Corn is a product that raises the name of Peru on high. It is one of our most important foods because of its relation to our ancestors and because we eat it every day.
While corn grows in much of Peru, one place in particular is very special for its cultivation. That is the Sacred Valley of the Incas where people dedicate themselves to growing a unique variety of big-grained, white corn. Nevertheless, corn comes in a wide variety of colors and of sizes.
There are many recipes that you can make from corn. You can cook soups and main dishes, as well as using it for side dishes. One clear example is the tamale. This ancient yet delicious food comes in two types: sweet and salty. You can obtain whichever you wish.
This delicious treat is about the same size as a cell phone. Wrapped in a once dried cornhusk it hides a delicious and delicate flavor. The sweet tamale, for its part, doesn’t have a filling other than the delicate composition like fine, soft, and sweet breadcrumbs.
In contrast, the savory tamale has inside it a small filling that consists of pieces of well-cooked onion, a little gravy, and an olive. This is what gives it that savory touch.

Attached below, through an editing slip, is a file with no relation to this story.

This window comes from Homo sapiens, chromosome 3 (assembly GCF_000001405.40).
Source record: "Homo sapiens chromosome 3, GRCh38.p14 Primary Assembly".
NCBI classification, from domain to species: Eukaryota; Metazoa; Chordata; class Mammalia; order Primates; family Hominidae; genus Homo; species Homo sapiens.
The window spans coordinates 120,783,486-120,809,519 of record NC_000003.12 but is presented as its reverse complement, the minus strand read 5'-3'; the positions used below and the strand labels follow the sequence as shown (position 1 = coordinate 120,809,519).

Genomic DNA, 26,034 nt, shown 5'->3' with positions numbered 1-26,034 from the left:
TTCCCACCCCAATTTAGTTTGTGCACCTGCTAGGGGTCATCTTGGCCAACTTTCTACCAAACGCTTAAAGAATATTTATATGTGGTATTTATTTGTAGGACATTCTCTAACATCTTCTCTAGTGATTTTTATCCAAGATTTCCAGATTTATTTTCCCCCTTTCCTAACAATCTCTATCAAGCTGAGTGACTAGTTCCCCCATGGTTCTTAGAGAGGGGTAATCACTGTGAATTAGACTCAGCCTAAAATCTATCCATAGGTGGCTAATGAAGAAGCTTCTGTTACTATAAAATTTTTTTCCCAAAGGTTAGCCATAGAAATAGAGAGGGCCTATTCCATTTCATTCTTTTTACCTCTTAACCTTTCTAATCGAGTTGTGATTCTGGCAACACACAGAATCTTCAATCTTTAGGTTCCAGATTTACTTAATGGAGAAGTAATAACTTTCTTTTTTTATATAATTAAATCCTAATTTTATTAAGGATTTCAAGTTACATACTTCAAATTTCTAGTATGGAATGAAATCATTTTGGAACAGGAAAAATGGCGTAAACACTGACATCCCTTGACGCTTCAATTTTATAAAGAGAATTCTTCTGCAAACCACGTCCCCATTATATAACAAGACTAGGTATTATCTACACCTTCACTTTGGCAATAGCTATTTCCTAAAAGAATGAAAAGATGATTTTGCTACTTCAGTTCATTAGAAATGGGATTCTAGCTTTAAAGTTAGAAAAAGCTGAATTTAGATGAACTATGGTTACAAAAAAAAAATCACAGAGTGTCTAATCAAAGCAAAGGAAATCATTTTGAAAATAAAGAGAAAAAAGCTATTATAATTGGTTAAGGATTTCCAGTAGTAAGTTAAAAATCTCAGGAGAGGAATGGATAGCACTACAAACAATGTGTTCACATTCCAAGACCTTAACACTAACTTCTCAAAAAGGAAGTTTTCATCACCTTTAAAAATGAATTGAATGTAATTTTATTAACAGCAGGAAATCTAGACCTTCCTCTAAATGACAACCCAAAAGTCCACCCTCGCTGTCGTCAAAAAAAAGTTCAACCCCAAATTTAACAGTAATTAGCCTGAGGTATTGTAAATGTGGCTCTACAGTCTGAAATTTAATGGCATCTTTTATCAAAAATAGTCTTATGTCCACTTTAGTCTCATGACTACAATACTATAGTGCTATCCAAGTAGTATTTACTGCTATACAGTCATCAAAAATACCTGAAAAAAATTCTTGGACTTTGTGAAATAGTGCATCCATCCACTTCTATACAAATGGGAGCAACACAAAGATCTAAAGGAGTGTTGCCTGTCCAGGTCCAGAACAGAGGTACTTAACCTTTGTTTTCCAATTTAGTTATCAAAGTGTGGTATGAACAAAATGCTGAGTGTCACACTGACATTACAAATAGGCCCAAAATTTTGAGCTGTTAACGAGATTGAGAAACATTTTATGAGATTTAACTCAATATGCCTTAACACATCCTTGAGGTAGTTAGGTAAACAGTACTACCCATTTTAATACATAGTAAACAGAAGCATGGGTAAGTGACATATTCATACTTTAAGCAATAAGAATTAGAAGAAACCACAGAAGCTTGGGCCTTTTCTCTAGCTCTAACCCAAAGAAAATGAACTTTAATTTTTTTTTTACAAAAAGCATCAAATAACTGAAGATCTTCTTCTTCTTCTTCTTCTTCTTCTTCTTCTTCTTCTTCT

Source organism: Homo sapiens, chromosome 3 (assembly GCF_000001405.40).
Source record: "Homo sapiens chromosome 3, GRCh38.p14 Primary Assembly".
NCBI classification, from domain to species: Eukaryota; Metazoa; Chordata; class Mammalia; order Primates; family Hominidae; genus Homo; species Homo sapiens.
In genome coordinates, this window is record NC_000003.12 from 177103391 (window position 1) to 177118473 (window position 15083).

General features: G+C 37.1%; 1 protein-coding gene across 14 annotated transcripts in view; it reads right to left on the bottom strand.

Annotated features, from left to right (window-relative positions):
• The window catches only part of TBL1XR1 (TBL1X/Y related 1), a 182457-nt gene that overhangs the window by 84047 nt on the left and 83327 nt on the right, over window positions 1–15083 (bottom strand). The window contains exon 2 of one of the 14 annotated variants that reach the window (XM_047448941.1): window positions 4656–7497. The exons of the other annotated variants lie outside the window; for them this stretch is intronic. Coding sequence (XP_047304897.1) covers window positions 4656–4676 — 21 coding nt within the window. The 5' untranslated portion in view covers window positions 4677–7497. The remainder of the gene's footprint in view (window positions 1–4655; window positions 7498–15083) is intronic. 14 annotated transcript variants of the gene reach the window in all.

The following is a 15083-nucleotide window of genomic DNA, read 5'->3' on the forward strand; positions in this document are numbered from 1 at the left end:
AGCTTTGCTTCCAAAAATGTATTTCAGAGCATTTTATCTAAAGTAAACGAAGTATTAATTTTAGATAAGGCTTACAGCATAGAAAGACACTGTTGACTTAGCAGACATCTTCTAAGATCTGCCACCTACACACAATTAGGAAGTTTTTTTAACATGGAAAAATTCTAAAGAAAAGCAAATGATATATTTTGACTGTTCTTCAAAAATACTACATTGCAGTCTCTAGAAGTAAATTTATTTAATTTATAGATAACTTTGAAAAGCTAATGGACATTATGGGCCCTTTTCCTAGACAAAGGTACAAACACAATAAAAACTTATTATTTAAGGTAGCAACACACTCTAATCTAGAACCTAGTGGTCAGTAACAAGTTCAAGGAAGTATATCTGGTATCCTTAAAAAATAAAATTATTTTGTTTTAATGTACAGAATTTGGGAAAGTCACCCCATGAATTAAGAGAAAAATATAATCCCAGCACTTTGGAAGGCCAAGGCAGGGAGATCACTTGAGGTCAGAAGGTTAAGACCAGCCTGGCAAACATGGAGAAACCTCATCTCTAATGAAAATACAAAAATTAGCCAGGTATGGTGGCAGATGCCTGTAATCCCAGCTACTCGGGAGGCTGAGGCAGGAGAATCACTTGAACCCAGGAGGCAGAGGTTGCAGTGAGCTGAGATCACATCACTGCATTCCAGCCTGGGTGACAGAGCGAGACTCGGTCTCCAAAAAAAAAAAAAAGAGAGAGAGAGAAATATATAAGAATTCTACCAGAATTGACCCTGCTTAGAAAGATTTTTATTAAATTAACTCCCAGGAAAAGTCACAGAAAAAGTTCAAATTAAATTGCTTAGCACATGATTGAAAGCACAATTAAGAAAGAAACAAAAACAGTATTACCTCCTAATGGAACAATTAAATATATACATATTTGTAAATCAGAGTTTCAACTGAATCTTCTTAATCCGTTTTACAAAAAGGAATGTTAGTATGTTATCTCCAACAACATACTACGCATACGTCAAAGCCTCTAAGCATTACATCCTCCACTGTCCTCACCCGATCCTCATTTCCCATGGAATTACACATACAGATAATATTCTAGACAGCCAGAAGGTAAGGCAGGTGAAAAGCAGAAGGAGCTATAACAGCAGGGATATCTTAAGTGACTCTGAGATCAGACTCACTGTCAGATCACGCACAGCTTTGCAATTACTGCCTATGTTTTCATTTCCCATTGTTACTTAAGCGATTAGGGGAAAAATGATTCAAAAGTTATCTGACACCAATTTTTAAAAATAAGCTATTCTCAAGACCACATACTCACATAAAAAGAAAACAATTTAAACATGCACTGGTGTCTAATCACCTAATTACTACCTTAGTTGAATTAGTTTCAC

You can find tamales all year round in the city of Cuzco. The main ingredient, corn, is always available. Corn can be stored and so we have it to use the whole year round.
On the other hand we also have humintas. In Quechua these are called jumint’as. They are similar to the tamales but to make an huminta you need fresh corn and not dried corn. As a result you can only make humintas during the months when sweet corn grows on the stalks reaching for the sky.
Where do we find tamales and humintas? This maybe a question many people have when they come to Cuzco. You can find tamales in many stands around the city. Since tamales are made year round it is easy to find them.
On Cuzco’s main square, its Plaza de Armas, you can find excellent tamales under the Portal Belen. There is a stand there. A lady sits by big pots of hot sweet and savory tamales and is well known by everyone. The owner of the tamale stand and the maker of the tamales has participated in many national events, such as Mistura, and has won many awards and recognitions.
You can also find tamales on many street corners in the city. Look for a woman with an apron with white cloths covering big pots. You are probably seeing a tamal vendor.
But humintas are not so easily found. One of the places where you will find them is on the street Three Crosses of Gold (Tres Cruces de Oro), especially by the bus stop. Young people come up and offer humintas to passersby. This does not happen all year, however, but only in the months of fresh corn, like now.
In any case, these two foods, tamales and humintas, are very important within Cuzco’s traditional gastronomy. They please people’s palates with their flavors that go from generation to generation. Our ancestors have left us this heritage in our beautiful city of Cuzco.